Jason S. Walters is an author, essayist, and publisher best known for running Indie Press Revolution (IPR), a distributor of micro-published roleplaying games. He is also one of a small group of investors that purchased Hero Games in 2001, and serves as its general manager. After owning a San Francisco bike messenger service for 15 years, he and his wife Tina moved to Midian Ranch: a homestead near the town of Gerlach, Nevada. It is also the location of IPR’s warehousing complex. They have a daughter with Down syndrome named Cassidy and animals too numerous to mention.
This interview is part of a blog tour promoting Jason’s new novel, Nakba, and the re-release of The Unforgiving Land.
Tells us about your novel.
Nakba is a novel about the evils of over-urbanization, the dangers of self-righteousness, and the necessity for having frontiers – whether on our own planet, on other worlds, or in outer space.
…and shape-shifting Japanese sex androids. It has those. And homemade spaceships. And starship captains with Down syndrome. And Masai tribesmen on Mars. And lots of other things.
What first inspired you to start writing?
Hunter S. Thompson of all people . I remember reading Fear and Loathing in Las Vegas and thinking “This guy’s nuts! I could totally write like this.” And also Glen Cook. I greatly enjoyed his Black Company novels and figured I could probably write something like them. So I did.
How long did it take you to get your first book published?
Not long… because, rather than doing things the hard way, I cheated and bought a publishing company.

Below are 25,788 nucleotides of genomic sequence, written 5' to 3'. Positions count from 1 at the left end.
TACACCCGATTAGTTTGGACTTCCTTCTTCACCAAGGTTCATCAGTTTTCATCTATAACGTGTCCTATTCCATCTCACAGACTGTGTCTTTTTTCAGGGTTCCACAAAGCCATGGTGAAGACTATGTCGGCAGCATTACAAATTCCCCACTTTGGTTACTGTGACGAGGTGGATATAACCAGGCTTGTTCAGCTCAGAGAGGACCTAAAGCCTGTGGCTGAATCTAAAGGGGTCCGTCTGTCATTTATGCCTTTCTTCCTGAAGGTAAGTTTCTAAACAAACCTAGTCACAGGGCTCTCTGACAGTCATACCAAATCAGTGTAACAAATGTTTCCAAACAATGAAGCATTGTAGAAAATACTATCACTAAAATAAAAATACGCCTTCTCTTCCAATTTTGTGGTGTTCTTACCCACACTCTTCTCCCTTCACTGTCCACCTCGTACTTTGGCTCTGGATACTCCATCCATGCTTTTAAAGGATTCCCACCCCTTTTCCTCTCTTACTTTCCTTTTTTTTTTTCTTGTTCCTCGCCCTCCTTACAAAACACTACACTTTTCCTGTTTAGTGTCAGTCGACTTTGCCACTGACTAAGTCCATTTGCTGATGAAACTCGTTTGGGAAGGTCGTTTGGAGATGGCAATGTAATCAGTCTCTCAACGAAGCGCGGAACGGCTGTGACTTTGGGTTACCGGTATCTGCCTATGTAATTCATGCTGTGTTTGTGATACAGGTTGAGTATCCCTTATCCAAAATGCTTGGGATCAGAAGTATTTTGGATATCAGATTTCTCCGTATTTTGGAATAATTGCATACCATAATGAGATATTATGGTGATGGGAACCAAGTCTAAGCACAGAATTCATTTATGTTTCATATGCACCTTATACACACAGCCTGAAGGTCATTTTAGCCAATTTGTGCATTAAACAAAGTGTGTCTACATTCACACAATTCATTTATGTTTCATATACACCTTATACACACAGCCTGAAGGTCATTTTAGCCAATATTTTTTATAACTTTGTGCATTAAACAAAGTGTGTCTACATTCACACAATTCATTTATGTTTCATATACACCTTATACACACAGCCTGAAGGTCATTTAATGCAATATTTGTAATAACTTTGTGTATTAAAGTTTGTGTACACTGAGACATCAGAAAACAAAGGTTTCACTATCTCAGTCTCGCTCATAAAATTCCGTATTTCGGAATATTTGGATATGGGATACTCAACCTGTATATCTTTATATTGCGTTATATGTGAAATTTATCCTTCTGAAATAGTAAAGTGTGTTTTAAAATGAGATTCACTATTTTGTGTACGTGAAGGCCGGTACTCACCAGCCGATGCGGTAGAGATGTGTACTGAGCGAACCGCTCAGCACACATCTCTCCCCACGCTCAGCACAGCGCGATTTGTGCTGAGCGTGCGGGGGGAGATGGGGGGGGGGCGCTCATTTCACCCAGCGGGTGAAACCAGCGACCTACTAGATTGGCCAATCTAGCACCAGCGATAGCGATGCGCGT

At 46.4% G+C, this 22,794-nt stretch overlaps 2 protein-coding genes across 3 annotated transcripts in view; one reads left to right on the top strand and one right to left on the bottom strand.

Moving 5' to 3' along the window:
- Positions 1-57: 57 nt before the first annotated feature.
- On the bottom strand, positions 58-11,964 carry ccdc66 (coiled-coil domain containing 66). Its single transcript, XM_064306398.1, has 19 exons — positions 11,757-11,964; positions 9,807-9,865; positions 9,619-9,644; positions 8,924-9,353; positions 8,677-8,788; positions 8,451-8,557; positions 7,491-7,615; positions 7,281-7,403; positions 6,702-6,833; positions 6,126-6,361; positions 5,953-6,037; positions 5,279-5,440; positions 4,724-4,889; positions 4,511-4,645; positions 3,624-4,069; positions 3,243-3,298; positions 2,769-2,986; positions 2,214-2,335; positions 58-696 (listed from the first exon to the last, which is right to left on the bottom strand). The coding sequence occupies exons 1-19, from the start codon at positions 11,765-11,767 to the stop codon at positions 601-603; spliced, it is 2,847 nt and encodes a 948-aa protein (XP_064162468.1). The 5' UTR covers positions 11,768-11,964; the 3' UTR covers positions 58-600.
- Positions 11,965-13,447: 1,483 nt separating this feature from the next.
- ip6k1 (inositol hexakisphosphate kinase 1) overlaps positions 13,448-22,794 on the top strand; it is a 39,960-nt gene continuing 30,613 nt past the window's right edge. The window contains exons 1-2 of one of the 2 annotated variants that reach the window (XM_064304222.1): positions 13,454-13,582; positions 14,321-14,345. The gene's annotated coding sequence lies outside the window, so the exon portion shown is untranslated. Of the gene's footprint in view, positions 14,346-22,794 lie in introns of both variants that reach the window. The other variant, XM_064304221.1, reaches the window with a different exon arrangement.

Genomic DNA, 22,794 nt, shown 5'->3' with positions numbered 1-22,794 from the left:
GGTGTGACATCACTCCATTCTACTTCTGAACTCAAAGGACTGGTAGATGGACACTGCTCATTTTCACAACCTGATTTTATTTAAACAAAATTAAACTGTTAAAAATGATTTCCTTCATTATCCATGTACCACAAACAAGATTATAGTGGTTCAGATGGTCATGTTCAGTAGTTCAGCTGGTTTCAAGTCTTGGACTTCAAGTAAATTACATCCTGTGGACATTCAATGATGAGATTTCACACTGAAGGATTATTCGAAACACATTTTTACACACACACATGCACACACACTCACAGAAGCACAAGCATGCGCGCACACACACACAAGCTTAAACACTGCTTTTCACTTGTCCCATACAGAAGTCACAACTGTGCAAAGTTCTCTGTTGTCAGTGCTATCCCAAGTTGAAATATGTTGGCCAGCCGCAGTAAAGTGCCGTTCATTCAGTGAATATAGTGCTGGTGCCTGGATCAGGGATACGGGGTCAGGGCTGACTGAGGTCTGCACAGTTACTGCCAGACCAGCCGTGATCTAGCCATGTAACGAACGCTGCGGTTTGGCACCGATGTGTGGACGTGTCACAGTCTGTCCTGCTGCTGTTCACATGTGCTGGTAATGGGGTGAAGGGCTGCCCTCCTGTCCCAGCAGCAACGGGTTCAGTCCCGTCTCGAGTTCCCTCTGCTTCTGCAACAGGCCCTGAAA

What is your best piece of advice for aspiring authors?
Don’t give up. Don’t be afraid to work for free. Meet people who share you goals, network with them, and create your own clique of authors.
What qualities do you think are needed to be a successful published author?
Talent, determination, a willingness to go to book shows, and the ability to network with people. In an ideal world we could all dress up in Mao suits, hold our books above our heads, and shout “This! Is! My! Art!” But in the real world who you know and how willing you are to sell your book matters as much as actual talent – or possibly even more.
What would you say is the most enjoyable aspect of writing?
Those rare and wonderful occasions when the Muses grant you total clarity and you know, just know you’ve created something worthwhile. The rest is simply drudgery.
What is the one moment in your career that you feel most proud of?
When I nearly won an ENnie Award for the book Lucha Libre Hero. That’s the award they give out for roleplaying games. I was so sure was was going to win. I wore a Mexican wrestling mask to the award ceremony and everything.
Which has been your most difficult novel to write and why?
I had a really hard time with Nakba, actually. I have a mischievous three-year-old with Downy syndrome, a wife whose a tender bar, and two jobs. So, unlike my previous works, the only time I had to work on it was in the middle of the night.
If you could change just one thing about the publishing industry, what would it be?
I’d arrange it so that every man, woman, and child on the planet had a basic e-reader and knew how to use it. Then there would be no publishing industry as we know it.